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Why Your Dog Needs to Fill its Stomach on an Irregular Basis

From the desk of Mogens Eliasen - first published: Date

Mogens Eliasen - the author of this article
on 'the dog stomach'

Most dog owners, who love their dogs, try to extend as much TLC to them as they can. However, when they assume that what is good for them is also good for the dog, they make some terrible mistakes….

Dog do not have monkey stomachs!

Some anatomic facts to consider…

A dog stomach is elastic, like an accordion. When empty, it folds to what almost appears to be an intestine. When it is filled, it can contain as much as 7-8% of the dog's body weight! (For a human weighing 120 pounds, this would correspond to eating 10 pounds in one meal - but a human stomach is a bag with almost no elasticity - it simply cannot do more than about 10% of this…)

Further, the dog's stomach is full of small glands that produce digestive enzymes. Those glands start to work when they get in contact with food. This will happen for some of them immediately as the dog gets some food in the stomach, but, because of the folding nature of the stomach, most of those glands do not get to touch food, unless the stomach is filled so that all the folds are stretched out!

An amazing consequence of this is that the dog's digestion process is more efficient when it gets a large meal! While it still might digest a certain fraction of a small meal, that fraction will be much larger for a larger meal! Dogs that are being fed almost exclusively "full meals" (= meals that fill the stomach), generally need some 20-30% less food than dogs that are being fed many smaller meals. (This is exactly the opposite of what would be true for a human stomach...)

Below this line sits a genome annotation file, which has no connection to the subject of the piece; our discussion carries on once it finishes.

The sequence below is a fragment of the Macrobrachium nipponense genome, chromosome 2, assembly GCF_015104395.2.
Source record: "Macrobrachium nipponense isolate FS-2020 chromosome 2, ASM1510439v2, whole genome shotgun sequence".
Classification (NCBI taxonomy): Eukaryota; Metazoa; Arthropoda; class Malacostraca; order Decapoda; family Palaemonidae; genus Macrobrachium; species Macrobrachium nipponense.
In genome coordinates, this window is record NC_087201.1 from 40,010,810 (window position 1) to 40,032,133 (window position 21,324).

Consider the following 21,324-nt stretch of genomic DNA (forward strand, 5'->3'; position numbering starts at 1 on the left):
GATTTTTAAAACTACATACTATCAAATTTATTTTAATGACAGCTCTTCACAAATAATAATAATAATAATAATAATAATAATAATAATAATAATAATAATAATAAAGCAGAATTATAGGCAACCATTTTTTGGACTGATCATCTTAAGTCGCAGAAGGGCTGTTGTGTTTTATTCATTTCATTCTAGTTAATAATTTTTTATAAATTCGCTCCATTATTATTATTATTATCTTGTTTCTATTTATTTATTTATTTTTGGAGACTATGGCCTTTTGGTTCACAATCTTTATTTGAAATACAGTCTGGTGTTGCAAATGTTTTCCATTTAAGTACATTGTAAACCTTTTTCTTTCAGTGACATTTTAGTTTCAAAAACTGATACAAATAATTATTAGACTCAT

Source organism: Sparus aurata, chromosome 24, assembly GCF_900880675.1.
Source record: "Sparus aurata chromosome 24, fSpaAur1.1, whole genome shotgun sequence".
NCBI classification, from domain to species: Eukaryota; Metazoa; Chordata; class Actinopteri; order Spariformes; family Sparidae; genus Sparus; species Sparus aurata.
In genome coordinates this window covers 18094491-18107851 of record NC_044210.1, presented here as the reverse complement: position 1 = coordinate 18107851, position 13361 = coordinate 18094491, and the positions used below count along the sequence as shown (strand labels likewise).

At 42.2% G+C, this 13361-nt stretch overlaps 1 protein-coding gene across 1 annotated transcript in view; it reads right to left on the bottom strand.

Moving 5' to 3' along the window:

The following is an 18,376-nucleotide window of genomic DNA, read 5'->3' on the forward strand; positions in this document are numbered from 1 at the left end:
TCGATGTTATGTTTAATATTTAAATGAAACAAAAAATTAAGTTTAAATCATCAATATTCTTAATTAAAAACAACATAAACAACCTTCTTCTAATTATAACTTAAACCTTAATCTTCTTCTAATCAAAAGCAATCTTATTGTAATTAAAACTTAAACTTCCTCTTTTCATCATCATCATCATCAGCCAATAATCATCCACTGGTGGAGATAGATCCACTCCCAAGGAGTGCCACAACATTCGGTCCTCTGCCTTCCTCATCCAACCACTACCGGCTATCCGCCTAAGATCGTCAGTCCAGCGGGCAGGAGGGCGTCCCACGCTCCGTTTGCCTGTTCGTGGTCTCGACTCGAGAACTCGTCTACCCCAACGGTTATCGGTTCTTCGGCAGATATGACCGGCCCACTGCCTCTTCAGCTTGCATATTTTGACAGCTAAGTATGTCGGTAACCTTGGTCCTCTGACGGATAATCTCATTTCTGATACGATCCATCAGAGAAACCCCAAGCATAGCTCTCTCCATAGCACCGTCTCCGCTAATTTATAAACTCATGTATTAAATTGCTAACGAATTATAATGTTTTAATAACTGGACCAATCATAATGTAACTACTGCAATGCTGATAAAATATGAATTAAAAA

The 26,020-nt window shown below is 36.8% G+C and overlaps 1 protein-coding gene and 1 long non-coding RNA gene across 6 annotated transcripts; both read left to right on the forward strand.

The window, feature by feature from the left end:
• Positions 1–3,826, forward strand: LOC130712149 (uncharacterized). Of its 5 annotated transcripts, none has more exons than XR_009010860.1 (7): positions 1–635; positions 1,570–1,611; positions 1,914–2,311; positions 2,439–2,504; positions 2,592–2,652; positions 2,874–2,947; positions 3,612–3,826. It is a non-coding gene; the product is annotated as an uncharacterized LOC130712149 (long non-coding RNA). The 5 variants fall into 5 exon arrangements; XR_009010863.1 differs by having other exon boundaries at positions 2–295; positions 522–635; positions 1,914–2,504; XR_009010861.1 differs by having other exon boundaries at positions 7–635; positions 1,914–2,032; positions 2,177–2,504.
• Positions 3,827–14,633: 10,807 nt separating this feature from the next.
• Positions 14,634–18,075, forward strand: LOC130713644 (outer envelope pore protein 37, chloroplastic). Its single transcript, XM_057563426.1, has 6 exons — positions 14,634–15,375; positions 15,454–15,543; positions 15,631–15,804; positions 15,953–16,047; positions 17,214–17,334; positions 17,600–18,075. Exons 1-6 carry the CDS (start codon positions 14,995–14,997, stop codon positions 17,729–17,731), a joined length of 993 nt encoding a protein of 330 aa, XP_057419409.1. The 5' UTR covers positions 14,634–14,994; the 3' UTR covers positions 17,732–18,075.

The ultimate carnivore experience

Dogs, like other carnivores, do not rely on having food available all the time. In fact, when they have a full stomach or recently had one, they don't even bother looking to the side of a possible prey. Instead, they feed very irregularly - when food is available, and they have hunting success. At such times, they gorge and fill themselves - and there is no discussion possible that they thoroughly enjoy doing that!

Many people also experience that, when they have difficulty getting the dog to eat something new, a simple way to get it to eat it is to first give it a little of what you know they like - then it will eat almost anything after that to fill the stomach! This illustrates that filling the stomach is more important to a dog than just "getting a little bite".

Yet, most domestic dogs never get to experience this…

Keeping the dog constantly starving...